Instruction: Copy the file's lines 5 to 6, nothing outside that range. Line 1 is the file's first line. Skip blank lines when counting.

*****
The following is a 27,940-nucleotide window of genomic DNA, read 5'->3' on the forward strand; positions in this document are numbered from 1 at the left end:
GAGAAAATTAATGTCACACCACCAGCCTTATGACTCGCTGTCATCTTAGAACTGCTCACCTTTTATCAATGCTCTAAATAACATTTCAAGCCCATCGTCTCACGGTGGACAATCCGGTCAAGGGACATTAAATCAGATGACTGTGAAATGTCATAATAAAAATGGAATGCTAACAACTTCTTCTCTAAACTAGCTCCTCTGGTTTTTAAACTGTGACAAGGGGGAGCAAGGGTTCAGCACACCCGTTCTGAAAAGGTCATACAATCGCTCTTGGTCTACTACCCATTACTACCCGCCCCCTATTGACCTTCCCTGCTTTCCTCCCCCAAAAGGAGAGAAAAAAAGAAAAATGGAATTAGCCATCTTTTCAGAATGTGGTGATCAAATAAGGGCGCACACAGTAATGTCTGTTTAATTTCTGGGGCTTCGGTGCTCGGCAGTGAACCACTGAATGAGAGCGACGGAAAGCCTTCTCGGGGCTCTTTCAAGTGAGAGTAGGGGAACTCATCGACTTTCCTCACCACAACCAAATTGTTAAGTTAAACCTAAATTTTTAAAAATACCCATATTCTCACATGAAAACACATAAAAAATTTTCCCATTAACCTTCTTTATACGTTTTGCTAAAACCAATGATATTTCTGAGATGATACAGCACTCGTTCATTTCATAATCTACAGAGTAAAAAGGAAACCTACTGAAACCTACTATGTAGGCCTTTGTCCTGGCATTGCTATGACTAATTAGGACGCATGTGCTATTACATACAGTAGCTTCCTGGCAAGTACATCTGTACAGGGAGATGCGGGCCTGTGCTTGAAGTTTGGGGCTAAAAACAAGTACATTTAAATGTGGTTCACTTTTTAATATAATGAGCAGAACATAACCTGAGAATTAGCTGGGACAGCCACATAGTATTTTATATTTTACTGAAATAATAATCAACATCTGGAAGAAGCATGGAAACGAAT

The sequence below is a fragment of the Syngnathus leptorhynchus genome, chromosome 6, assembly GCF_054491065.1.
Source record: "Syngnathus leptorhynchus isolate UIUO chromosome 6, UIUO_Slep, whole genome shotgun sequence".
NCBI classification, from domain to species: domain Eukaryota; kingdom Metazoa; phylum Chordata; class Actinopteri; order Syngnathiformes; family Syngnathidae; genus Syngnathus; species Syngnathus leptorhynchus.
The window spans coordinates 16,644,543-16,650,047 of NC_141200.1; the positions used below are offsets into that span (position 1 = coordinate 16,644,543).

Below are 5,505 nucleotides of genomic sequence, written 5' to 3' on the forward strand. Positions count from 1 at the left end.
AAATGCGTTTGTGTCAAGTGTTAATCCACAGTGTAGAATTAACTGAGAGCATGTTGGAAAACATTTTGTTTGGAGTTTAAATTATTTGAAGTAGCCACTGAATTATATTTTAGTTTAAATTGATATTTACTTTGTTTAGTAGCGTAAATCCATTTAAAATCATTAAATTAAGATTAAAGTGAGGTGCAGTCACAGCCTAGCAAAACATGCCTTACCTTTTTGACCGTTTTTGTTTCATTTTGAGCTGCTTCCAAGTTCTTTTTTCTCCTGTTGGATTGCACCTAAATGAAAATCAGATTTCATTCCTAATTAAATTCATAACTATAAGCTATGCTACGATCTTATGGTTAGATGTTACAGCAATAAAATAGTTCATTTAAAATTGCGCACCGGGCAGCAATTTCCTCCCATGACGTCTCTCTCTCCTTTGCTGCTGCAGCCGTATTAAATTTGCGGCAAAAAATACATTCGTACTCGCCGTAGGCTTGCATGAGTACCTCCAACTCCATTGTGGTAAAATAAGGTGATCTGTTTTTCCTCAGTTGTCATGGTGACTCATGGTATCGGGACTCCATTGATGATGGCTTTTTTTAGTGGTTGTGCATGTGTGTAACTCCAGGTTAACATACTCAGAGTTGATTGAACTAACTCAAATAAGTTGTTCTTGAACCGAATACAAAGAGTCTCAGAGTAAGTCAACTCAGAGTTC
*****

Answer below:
NCBI classification, from domain to species: domain Eukaryota; kingdom Metazoa; phylum Chordata; class Actinopteri; order Syngnathiformes; family Syngnathidae; genus Syngnathus; species Syngnathus leptorhynchus.
The window spans coordinates 16,644,543-16,650,047 of NC_141200.1; the positions used below are offsets into that span (position 1 = coordinate 16,644,543).